Lunes, 28 de marzo, 2022
In 2021, he was granted bail in other criminal cases but continued to be imprisoned due to charges under the Unlawful Prevention (Activities) Act (UAPA) – India’s draconian anti-terror law which is characterized by slow investigative processes and stringent bail provisions
Responding to former Jawaharlal Nehru University (JNU) leader and student activist Umar Khalid being denied bail yet again while facing charges under the draconian Unlawful Activities Prevention Act (UAPA) simply for peacefully voicing his dissent against the discriminatory Citizenship (Amendment) Act, Amnesty International India’s Chair of Board, Aakar Patel, said:
“The repeated denial of bail to Umar Khalid is a huge blow to everyone exercising their rights to freedom of expression and peaceful assembly in the country. Umar’s continued detention for over 18 months comes against the backdrop of a rapidly shrinking space for critical voices and sets a chilling precedent for anyone whose views the authorities disagree with.”
“Khalid’s continued detention under UAPA runs absolutely counter to the international human rights law and standards. Amnesty International India calls on the Indian authorities to immediately and unconditionally release Khalid and all other human rights defenders arbitrarily detained solely for expressing their opposition and peacefully protesting against the CAA.”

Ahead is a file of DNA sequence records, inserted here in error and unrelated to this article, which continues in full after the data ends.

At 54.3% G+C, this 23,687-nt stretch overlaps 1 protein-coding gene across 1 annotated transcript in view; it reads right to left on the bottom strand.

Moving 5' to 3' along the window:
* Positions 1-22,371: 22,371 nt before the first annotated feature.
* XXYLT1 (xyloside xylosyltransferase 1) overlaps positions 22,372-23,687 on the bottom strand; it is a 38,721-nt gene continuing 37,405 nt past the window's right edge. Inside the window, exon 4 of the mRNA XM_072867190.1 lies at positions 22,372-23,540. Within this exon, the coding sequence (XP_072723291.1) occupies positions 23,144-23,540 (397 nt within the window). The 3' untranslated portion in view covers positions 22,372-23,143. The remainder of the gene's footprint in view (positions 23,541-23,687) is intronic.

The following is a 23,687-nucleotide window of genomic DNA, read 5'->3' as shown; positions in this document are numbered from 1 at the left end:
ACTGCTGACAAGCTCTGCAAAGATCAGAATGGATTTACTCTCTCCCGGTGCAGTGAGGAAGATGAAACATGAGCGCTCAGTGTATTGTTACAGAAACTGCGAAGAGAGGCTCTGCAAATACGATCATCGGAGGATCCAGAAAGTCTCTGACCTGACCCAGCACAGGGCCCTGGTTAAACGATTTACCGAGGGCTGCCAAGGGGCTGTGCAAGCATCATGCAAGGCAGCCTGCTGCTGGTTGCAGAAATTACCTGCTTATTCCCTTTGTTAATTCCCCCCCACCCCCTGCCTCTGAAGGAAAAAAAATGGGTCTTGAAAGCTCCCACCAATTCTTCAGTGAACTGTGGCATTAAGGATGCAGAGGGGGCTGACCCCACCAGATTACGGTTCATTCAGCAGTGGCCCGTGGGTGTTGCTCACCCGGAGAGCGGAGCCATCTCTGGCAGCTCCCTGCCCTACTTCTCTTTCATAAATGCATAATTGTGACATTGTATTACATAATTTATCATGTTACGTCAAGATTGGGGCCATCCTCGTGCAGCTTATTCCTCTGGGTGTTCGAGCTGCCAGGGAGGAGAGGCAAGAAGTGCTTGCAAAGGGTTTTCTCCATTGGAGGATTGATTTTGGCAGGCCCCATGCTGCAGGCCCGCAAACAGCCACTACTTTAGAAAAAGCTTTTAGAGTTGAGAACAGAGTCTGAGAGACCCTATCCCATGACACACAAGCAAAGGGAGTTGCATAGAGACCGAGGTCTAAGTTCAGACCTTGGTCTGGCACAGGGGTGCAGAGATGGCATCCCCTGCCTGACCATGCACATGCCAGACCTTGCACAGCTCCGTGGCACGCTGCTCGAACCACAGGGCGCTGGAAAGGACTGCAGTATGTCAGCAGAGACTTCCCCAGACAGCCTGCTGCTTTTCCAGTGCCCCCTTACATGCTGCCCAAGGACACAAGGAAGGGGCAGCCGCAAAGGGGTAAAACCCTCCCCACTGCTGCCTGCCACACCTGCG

On Thursday, a Delhi Court denied bail to student activist Umar Khalid in connection with a case alleging a larger conspiracy into the February 2020 Delhi riots.
Khalid was arrested on 13 September 2020. He was charged with allegedly damaging public property, committing unlawful activities, raising funds for terrorist acts, and conspiring to defame the Indian government.
In 2021, he was granted bail in other criminal cases but continued to be imprisoned due to charges under the Unlawful Prevention (Activities) Act (UAPA) – India’s draconian anti-terror law which is characterized by slow investigative processes and stringent bail provisions.
Indian government routinely uses UAPA to intimidate and harass those who are critical of the authorities. It is a tool that effectively criminalizes peaceful dissent by ensuring human rights defenders and other critical voices face many years behind bars.